Italian elections: Berlusconi defies predictions

Submitted by cathy n on 9 April, 2010 - 3:59 Author: Hugh Edwards

Following events in France, Italian liberal and left opinion confidently awaited the results of last weekend's regional elections, secure in the belief that the expected fall in the overall turnout would augur, at the least, a setback for the Berlusconi govenment, mired in corruption and scandals as never before.

News of his political death was greatly exaggerated, alas! Of the 13 regions contested, Berlusconi added four to the two already in his power, thus consigning the administrative rule of the country to an almost equally divided centre-left/center-right split.

But the nude facts say little of the two scales of defeat of the centre-left, rendered doubly bitter by the correctly-anticipated (and record) fall in the vote - 1 in 3 Italians didn't vote - and the 7 to 8 per cent decline in the vote for Berlusconi's PDL. For the most significant part of the government victory was due to the ever-spiralling fortunes - it took 12 to 13 per cent of the vote nationally while standing candidate only in the north centre - of the racist Northern League. In taking power in the Veneto and Piemonte regions of the north, it now effectively is in the saddle in the whole of the economic heartland of Italy, where industrial and financial capital predominate. That the two regions of the south - Calabria and Lazio - were conquered by candidates close to Gianfranco Fini, president of the Chamber of Deputees and declared opponent of Berlusconi's increasingly faltering scandal-prone leadership, thereby sharpening tensions and conflicts within, brought no comfort to the scattered and impotent forces of the Italian opposition parties and movements.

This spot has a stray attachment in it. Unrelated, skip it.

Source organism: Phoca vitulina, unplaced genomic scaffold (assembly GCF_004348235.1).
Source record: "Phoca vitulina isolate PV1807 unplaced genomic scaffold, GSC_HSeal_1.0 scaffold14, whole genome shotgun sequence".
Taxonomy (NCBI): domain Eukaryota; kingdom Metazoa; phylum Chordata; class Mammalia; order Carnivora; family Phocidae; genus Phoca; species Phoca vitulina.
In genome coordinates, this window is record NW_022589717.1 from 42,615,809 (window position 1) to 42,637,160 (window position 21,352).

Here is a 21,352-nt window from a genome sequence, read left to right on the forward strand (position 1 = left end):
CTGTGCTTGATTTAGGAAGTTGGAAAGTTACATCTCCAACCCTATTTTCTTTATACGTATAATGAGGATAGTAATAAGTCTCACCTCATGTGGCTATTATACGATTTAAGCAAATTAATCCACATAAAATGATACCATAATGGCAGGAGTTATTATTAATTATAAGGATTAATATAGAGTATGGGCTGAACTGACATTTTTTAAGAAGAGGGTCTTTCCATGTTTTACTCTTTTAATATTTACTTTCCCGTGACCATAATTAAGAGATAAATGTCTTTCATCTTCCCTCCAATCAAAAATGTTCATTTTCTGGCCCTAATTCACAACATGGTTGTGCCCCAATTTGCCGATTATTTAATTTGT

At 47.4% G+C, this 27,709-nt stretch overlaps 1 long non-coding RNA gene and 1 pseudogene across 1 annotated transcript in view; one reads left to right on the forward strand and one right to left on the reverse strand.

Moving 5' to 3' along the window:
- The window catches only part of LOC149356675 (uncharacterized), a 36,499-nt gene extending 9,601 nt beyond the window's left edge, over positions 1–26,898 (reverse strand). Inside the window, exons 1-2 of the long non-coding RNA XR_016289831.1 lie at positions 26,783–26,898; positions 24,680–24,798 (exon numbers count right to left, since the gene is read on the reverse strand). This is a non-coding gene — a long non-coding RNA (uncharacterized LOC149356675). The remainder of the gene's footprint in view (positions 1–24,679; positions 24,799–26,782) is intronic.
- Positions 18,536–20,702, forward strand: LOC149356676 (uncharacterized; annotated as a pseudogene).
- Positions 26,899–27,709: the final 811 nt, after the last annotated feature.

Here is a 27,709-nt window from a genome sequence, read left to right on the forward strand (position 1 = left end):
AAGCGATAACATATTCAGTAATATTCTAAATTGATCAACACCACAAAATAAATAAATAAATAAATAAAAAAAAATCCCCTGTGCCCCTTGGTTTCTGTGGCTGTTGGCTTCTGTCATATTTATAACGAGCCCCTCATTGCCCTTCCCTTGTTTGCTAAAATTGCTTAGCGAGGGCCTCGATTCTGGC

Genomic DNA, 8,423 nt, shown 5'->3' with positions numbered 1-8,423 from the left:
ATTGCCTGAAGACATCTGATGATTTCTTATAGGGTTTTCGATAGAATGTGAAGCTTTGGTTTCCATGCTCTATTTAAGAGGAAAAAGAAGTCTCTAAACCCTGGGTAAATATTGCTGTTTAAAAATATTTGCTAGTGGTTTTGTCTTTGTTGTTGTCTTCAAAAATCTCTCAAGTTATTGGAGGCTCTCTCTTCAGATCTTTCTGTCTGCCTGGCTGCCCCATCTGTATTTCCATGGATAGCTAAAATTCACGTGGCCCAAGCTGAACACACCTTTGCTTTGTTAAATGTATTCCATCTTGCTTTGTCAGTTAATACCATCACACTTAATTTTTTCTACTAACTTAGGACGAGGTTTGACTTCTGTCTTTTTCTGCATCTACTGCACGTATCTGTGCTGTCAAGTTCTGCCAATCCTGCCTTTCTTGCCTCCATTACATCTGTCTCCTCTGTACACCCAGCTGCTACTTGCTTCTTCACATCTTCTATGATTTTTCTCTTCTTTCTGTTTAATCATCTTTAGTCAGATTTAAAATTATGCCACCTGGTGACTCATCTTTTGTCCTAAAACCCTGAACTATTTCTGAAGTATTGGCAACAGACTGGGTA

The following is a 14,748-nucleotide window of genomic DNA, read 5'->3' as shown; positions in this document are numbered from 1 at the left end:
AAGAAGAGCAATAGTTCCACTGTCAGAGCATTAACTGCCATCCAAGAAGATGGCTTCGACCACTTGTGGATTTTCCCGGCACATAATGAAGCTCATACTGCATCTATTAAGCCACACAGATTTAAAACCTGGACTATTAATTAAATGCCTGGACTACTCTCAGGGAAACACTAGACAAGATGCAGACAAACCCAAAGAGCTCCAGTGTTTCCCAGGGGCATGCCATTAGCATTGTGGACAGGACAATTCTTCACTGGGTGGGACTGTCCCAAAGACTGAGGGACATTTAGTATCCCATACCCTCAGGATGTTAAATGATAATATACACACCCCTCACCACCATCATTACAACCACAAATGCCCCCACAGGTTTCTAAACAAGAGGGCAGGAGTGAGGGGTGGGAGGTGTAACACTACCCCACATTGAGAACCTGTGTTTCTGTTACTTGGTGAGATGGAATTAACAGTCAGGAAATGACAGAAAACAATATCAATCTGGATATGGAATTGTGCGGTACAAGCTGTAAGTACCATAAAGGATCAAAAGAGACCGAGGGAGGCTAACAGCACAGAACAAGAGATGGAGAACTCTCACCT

The opposition's major parliamentary voice, the Democratic Party, ex-Stalinist long transmuted in form and content into the Italian bourgeoisie's dutiful client, as two disastrous periods in government under ex-Christian Democrat Roman Prodi demonstrated took 26 per cent of the vote, more or less similar to what the Prime Minister managed. But where the latter was enhanced handsomely by the League's protean achievements the profound divisions within and between the forces of opposition ensured once more another debacle of the Italian left.

This was a debacle rendered more so by the fact that it has occurred against a background of a severe and steadily worsenening of the eeconomic and social crisis: mass unemployment, savage cuts and massive attacks on the standadrs of living of millions of workers and their families, the old, the young, students and migrants. And all of this carefully and cynically calibrated, through a near wall-to-wall TV and press campaign of racist invective and hate against the immigrant population in particular, and anyone who in anyway refuses to conform to the mixture of trifling levity, vain posturing, and invincible cretinism embodied in Berlusconi. Who at the same time, driven to evermore desperate anti-democratic measures to save him from prison, has effectively transformed the country into an open political sewer, confirmed recently by the Court of Magistrates, announcing that the cases of corruption have risen 200 per cent in the last two years. A fact dramatically illustrated graphically several weeks ago, when one of his parliamentary members, exposed as having been elected with the help of the Calabrian Mafia, stealing the voting cards of Calabrian voters in Belgium, and simultaneously discovered with his fingers in the pie of a 2-billion euro recycling scandal orchestrated by the Roman underworld, was forced to resign in disgrace and received a standing ovation from his parliamentary cronies as he was escorted in tears to prison!